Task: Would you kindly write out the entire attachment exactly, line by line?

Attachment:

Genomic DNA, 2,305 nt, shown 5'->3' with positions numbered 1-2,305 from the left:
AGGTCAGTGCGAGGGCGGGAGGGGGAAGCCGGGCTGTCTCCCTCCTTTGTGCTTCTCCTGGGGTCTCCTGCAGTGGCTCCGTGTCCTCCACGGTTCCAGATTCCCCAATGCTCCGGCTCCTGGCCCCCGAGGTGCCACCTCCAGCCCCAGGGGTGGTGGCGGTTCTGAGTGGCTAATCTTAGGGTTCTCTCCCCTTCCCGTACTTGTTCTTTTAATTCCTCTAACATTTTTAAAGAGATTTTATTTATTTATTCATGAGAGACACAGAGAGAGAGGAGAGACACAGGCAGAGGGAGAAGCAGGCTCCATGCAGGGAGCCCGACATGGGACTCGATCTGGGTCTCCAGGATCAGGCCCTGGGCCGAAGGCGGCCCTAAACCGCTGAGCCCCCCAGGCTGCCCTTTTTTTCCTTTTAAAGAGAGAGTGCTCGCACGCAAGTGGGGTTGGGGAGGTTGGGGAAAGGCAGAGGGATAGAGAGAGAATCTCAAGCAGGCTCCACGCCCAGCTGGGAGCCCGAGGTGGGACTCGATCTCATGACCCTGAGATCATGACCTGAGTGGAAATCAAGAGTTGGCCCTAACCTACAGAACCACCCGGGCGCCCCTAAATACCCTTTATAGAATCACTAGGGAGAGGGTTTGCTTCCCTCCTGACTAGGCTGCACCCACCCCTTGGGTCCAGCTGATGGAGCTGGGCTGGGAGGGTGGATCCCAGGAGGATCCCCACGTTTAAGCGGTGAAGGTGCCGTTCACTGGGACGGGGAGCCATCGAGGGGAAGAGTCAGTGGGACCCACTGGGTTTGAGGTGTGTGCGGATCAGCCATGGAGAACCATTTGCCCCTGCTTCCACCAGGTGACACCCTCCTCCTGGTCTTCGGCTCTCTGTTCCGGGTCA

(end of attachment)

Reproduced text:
Genomic DNA, 2,305 nt, shown 5'->3' with positions numbered 1-2,305 from the left:
AGGTCAGTGCGAGGGCGGGAGGGGGAAGCCGGGCTGTCTCCCTCCTTTGTGCTTCTCCTGGGGTCTCCTGCAGTGGCTCCGTGTCCTCCACGGTTCCAGATTCCCCAATGCTCCGGCTCCTGGCCCCCGAGGTGCCACCTCCAGCCCCAGGGGTGGTGGCGGTTCTGAGTGGCTAATCTTAGGGTTCTCTCCCCTTCCCGTACTTGTTCTTTTAATTCCTCTAACATTTTTAAAGAGATTTTATTTATTTATTCATGAGAGACACAGAGAGAGAGGAGAGACACAGGCAGAGGGAGAAGCAGGCTCCATGCAGGGAGCCCGACATGGGACTCGATCTGGGTCTCCAGGATCAGGCCCTGGGCCGAAGGCGGCCCTAAACCGCTGAGCCCCCCAGGCTGCCCTTTTTTTCCTTTTAAAGAGAGAGTGCTCGCACGCAAGTGGGGTTGGGGAGGTTGGGGAAAGGCAGAGGGATAGAGAGAGAATCTCAAGCAGGCTCCACGCCCAGCTGGGAGCCCGAGGTGGGACTCGATCTCATGACCCTGAGATCATGACCTGAGTGGAAATCAAGAGTTGGCCCTAACCTACAGAACCACCCGGGCGCCCCTAAATACCCTTTATAGAATCACTAGGGAGAGGGTTTGCTTCCCTCCTGACTAGGCTGCACCCACCCCTTGGGTCCAGCTGATGGAGCTGGGCTGGGAGGGTGGATCCCAGGAGGATCCCCACGTTTAAGCGGTGAAGGTGCCGTTCACTGGGACGGGGAGCCATCGAGGGGAAGAGTCAGTGGGACCCACTGGGTTTGAGGTGTGTGCGGATCAGCCATGGAGAACCATTTGCCCCTGCTTCCACCAGGTGACACCCTCCTCCTGGTCTTCGGCTCTCTGTTCCGGGTCA